Astronomy Jargon 101: Elliptical Galaxy

In this series we are exploring the weird and wonderful world of astronomy jargon! You’ll try to get back in shape with today’s topic: elliptical galaxies!

Elliptical galaxies are the retirement centers of the universe. They are filled with old, red stars and have very little active star formation. Even if they wanted to, they couldn’t make more stars, since they have relatively thin stores of interstellar gas and dust. The stars inside ellipticals are just sitting there, slowly burning through their reserves of hydrogen, dying off one by one.

How did elliptical galaxies get to be so sad? The famed astronomer Edwin Hubble first thought that these galaxies eventually evolved into spirals, but now we know that the opposite is more accurate. When large galaxies collide, the shock of that collision triggers a round of intense star formation. That uses up all the available fuel in a relatively short amount of time. Soon after the collision, new star formation ceases and the galaxy begins its slow decline.

This merger scenario also explains the shape and structure of ellipticals. In spiral galaxies, stars tend to rotate around the center in long orbits. But in ellipticals, they tend to ping-pong, moving from one edge of the galaxy to the other. This is because the merger process randomizes the orbits of all the stars, mixing them up and destroying the rotation pattern.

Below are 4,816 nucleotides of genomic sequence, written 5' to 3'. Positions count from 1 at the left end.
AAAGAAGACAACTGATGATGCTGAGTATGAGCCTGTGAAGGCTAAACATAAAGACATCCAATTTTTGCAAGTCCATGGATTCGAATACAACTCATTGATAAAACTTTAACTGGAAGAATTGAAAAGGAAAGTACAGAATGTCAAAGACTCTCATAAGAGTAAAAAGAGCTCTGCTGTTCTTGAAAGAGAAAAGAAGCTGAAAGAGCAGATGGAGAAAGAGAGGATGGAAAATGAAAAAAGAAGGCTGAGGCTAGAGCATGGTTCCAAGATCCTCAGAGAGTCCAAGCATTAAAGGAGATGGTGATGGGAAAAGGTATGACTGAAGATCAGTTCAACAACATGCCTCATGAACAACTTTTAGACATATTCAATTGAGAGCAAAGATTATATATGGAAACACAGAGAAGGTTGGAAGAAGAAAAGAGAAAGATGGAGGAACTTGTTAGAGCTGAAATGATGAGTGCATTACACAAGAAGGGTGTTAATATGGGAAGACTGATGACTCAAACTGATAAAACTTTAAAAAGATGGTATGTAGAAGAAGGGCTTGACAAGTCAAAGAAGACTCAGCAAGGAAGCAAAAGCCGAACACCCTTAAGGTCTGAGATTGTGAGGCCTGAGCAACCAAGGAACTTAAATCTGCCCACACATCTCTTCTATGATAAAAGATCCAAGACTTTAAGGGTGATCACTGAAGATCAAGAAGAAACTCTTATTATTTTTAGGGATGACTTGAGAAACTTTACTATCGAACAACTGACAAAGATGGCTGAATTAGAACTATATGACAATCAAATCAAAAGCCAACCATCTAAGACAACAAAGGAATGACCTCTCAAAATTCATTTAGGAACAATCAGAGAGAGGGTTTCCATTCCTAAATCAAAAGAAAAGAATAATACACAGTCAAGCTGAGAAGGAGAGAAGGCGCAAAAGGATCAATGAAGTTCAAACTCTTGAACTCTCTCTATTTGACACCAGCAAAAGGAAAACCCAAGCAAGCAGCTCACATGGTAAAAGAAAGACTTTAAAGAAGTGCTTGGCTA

Elliptical galaxies are also relatively featureless. They are generally round, and usually longer in one direction than the others. The smallest ellipticals are no bigger than a tenth the size of the Milky Way, while the largest are a hundred times bigger.

Ellipticals are also relatively rare, with only 10-15% of all galaxies getting the classification. They also tend to be found in galaxy clusters, which are dense clumps of a thousand or more galaxies. There, the frequent interactions lead to major merger events, which form the ellipticals.